- I've saved the B Impact Assessment for last because most of Project Hive's Impact Report uses this as an outline. The B Impact Assessment covers five impact areas:
- Governance: Practices about mission, ethics, accountability, and transparency
- Workers: Employees' financial, physical, professional, and social well-being
- Community: The economic and social well-being of the communities in which we operate
- Environment: How operations impact air, climate, water, land, and biodiversity
- Customers: Stewardship of customers through the quality of products, positive marketing, data privacy and security
Outside of this framework, we've included three additional components we think are necessary for a thorough report:
- Letter from our Founders (that's me and my husband Jim) provides a personal touch (after all, there are people running businesses).
- Making an Impact, which focuses on the beneficial impacts of:
- Our donations to establish pollinator habitat as part of our mission to save the bees
- Having Non-GMO Project Verified Treats, in alignment with our dedication to avoid agricultural practices that may harm bees
- Manufacturing our products in the US, which supports local economies and reduces our carbon footprint, and
- Carbon Neutrality—a section that may soon be required of all organizations to address global climate change.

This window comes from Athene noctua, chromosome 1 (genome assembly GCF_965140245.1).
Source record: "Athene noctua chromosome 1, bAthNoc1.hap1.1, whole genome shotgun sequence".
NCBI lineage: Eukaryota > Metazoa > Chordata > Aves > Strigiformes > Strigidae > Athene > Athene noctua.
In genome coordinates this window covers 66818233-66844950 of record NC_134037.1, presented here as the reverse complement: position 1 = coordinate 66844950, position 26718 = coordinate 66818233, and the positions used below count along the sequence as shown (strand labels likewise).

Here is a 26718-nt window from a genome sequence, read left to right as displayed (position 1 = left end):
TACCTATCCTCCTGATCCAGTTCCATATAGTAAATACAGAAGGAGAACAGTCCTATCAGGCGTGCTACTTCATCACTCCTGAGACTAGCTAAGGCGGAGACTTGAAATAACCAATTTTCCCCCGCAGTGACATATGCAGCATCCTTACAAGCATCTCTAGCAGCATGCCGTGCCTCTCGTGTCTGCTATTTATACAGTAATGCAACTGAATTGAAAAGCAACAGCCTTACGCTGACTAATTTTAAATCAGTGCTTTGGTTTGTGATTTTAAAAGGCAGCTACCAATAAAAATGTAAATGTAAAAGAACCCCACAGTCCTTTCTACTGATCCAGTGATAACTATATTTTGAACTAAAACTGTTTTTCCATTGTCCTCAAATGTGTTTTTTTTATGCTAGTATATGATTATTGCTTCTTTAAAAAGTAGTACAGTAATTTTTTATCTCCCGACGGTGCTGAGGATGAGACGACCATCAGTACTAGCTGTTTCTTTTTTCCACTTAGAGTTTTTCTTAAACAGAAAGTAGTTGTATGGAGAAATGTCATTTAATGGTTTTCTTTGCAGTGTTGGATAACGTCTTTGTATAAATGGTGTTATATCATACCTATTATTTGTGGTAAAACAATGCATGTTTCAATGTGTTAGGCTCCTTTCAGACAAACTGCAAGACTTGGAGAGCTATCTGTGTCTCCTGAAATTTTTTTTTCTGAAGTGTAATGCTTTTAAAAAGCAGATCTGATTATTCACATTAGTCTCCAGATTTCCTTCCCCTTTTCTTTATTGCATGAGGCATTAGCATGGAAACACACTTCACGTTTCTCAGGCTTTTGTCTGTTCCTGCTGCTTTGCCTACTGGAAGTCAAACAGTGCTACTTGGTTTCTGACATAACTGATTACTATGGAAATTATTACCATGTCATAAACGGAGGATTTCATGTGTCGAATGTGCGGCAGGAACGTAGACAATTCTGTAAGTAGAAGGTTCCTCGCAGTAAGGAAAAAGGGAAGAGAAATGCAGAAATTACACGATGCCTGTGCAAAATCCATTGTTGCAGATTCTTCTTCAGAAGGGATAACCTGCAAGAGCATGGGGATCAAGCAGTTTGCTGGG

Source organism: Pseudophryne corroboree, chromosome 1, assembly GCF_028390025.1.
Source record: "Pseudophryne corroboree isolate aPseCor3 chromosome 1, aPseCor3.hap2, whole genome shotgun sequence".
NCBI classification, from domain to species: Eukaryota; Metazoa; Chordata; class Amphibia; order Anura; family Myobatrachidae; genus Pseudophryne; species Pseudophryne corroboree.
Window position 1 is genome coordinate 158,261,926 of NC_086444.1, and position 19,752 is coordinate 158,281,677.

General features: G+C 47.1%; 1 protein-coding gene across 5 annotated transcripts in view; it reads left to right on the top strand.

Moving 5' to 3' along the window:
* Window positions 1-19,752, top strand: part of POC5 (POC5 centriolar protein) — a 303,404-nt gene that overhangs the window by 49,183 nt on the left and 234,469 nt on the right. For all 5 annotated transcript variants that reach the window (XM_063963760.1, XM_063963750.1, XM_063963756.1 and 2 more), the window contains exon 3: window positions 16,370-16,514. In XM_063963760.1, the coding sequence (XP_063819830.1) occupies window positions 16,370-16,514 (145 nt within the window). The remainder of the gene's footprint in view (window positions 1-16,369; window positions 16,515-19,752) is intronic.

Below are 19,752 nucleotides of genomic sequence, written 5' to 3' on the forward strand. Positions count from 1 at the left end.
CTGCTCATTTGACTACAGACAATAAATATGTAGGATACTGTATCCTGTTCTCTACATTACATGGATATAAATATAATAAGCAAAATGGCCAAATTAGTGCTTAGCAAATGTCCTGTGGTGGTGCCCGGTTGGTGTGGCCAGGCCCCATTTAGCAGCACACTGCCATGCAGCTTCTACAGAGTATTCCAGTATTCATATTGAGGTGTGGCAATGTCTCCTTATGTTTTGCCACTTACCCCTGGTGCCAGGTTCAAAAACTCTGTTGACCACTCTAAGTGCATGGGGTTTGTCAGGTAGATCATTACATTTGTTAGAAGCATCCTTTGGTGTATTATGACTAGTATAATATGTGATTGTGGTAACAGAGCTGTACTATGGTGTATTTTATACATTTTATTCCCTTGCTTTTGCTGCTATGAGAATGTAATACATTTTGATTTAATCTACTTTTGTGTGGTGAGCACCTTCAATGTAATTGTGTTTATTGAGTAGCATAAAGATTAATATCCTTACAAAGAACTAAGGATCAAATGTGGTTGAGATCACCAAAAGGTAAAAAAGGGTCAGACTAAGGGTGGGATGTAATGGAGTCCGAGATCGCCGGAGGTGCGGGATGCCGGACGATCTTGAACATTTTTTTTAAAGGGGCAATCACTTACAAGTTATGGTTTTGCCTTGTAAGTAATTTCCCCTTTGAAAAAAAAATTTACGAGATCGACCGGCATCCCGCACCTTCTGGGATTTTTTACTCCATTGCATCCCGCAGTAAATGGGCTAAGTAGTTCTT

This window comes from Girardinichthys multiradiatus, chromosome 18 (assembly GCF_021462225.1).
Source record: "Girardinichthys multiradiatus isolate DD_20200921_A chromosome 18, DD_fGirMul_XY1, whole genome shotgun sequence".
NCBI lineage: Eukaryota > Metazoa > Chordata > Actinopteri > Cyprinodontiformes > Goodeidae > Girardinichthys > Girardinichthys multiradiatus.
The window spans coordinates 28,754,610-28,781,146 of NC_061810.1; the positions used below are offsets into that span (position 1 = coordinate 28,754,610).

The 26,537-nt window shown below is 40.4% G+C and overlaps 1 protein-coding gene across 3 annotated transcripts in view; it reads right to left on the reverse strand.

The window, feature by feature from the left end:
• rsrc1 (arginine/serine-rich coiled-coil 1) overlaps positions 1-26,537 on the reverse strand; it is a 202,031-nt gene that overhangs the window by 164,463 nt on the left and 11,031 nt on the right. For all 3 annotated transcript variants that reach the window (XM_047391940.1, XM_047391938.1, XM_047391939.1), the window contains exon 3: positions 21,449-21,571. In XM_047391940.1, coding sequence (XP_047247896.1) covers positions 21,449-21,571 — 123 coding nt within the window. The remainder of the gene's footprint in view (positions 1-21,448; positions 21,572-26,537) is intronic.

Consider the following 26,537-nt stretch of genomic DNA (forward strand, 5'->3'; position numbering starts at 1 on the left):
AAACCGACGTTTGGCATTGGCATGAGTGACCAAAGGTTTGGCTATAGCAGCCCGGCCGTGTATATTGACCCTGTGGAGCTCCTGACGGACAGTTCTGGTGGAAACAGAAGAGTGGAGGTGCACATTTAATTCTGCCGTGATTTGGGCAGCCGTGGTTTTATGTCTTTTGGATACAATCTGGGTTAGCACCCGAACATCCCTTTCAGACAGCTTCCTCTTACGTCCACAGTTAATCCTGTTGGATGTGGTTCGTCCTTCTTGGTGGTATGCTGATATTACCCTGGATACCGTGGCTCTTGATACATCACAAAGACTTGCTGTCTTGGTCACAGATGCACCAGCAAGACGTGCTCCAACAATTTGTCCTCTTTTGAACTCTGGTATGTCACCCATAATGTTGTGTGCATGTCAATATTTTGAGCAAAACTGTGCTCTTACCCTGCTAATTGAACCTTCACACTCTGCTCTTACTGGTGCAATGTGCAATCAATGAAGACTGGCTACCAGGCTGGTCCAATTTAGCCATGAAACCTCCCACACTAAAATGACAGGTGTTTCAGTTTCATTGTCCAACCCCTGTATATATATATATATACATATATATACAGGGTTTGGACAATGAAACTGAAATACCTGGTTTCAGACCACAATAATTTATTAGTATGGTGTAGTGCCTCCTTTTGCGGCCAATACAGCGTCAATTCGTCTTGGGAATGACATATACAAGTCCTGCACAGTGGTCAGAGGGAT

- Moving Forward, which outlines our intentions of what's on the docket for the years ahead.
Why Publish an Impact Report?
- Transparency and Accountability: By publishing an impact report, companies demonstrate transparency in their operations. It holds them accountable for their actions and decisions, fostering stakeholder trust.
- Attracting Investors: Investors increasingly consider ESG factors when making investment decisions. A robust impact report can attract socially responsible investors who prioritize sustainable and ethical practices.
- Building Reputation and Brand Value: Consumers are becoming more conscious of the impact of their purchases. A positive impact report can enhance a company's reputation and attract customers who align with its values.
In today's business landscape, an impact report serves as a compass guiding companies toward responsible practices. For for-profit businesses like Project Hive Pet Company aiming to be a force for good, an impact report is not just a statement; it's a roadmap to creating a better, more sustainable future for all.